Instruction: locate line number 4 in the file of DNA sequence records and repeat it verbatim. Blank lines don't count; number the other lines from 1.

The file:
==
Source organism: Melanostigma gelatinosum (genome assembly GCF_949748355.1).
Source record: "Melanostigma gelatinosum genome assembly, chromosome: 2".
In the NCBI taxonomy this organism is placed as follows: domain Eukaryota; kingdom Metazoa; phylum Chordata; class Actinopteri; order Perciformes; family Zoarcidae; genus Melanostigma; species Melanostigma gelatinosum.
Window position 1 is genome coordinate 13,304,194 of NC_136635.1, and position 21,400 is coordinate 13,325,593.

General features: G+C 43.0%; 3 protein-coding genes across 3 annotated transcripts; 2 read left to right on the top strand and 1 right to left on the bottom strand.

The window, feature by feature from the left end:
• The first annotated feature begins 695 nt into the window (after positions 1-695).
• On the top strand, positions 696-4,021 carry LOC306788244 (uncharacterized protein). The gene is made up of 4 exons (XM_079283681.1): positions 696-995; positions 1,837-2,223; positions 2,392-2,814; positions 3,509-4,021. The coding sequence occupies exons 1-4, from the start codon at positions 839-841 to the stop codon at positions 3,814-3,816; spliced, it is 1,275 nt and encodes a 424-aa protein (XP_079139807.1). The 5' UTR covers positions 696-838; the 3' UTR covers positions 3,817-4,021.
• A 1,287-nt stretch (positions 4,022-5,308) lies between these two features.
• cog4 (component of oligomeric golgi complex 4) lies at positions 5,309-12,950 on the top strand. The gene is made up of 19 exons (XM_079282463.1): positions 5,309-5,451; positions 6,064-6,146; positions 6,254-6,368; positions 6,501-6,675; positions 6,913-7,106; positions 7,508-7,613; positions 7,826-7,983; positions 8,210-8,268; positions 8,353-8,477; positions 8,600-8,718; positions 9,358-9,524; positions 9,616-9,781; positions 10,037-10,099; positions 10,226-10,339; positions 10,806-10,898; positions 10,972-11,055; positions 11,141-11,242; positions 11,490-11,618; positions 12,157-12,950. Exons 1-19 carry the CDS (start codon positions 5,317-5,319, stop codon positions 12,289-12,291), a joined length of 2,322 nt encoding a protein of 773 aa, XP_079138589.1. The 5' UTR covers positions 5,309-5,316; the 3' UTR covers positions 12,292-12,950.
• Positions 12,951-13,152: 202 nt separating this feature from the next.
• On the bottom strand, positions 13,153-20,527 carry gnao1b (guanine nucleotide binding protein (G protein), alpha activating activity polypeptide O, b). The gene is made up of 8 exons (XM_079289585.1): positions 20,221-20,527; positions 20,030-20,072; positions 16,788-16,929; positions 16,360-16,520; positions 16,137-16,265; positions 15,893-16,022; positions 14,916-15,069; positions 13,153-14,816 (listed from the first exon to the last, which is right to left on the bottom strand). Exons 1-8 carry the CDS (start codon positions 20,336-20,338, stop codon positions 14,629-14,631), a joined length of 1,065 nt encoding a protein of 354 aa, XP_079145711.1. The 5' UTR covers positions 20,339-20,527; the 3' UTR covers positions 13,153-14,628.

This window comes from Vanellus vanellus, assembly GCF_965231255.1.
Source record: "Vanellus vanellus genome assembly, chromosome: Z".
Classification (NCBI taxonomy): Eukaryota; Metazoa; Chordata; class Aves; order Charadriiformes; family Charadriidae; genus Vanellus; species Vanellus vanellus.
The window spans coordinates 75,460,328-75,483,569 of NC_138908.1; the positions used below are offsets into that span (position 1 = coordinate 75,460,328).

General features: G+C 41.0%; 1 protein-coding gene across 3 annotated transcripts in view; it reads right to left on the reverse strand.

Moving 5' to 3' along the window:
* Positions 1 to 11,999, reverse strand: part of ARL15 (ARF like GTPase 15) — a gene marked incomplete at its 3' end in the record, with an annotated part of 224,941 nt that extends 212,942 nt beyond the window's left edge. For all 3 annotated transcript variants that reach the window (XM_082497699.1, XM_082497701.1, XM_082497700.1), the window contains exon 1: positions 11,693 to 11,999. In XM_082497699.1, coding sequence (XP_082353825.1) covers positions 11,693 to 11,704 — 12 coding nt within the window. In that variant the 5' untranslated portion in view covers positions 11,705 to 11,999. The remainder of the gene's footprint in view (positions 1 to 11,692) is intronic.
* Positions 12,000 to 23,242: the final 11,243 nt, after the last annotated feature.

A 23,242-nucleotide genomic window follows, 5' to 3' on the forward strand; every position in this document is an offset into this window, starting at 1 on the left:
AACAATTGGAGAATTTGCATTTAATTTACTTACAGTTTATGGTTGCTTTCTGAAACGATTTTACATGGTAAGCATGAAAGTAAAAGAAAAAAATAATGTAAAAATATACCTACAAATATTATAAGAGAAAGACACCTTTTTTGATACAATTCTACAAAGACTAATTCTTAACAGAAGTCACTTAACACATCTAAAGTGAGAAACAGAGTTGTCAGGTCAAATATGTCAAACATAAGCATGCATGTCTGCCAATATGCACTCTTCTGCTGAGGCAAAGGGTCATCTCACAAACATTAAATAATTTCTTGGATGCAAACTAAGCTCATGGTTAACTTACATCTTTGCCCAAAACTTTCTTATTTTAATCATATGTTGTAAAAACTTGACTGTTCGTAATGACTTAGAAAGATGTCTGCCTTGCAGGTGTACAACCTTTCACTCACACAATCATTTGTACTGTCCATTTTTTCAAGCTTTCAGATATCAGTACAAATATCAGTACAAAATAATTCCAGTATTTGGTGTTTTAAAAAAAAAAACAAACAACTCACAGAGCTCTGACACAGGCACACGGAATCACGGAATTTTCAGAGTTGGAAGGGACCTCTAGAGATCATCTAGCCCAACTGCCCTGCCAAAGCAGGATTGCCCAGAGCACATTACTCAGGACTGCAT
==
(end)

Window position 1 is genome coordinate 13,304,194 of NC_136635.1, and position 21,400 is coordinate 13,325,593.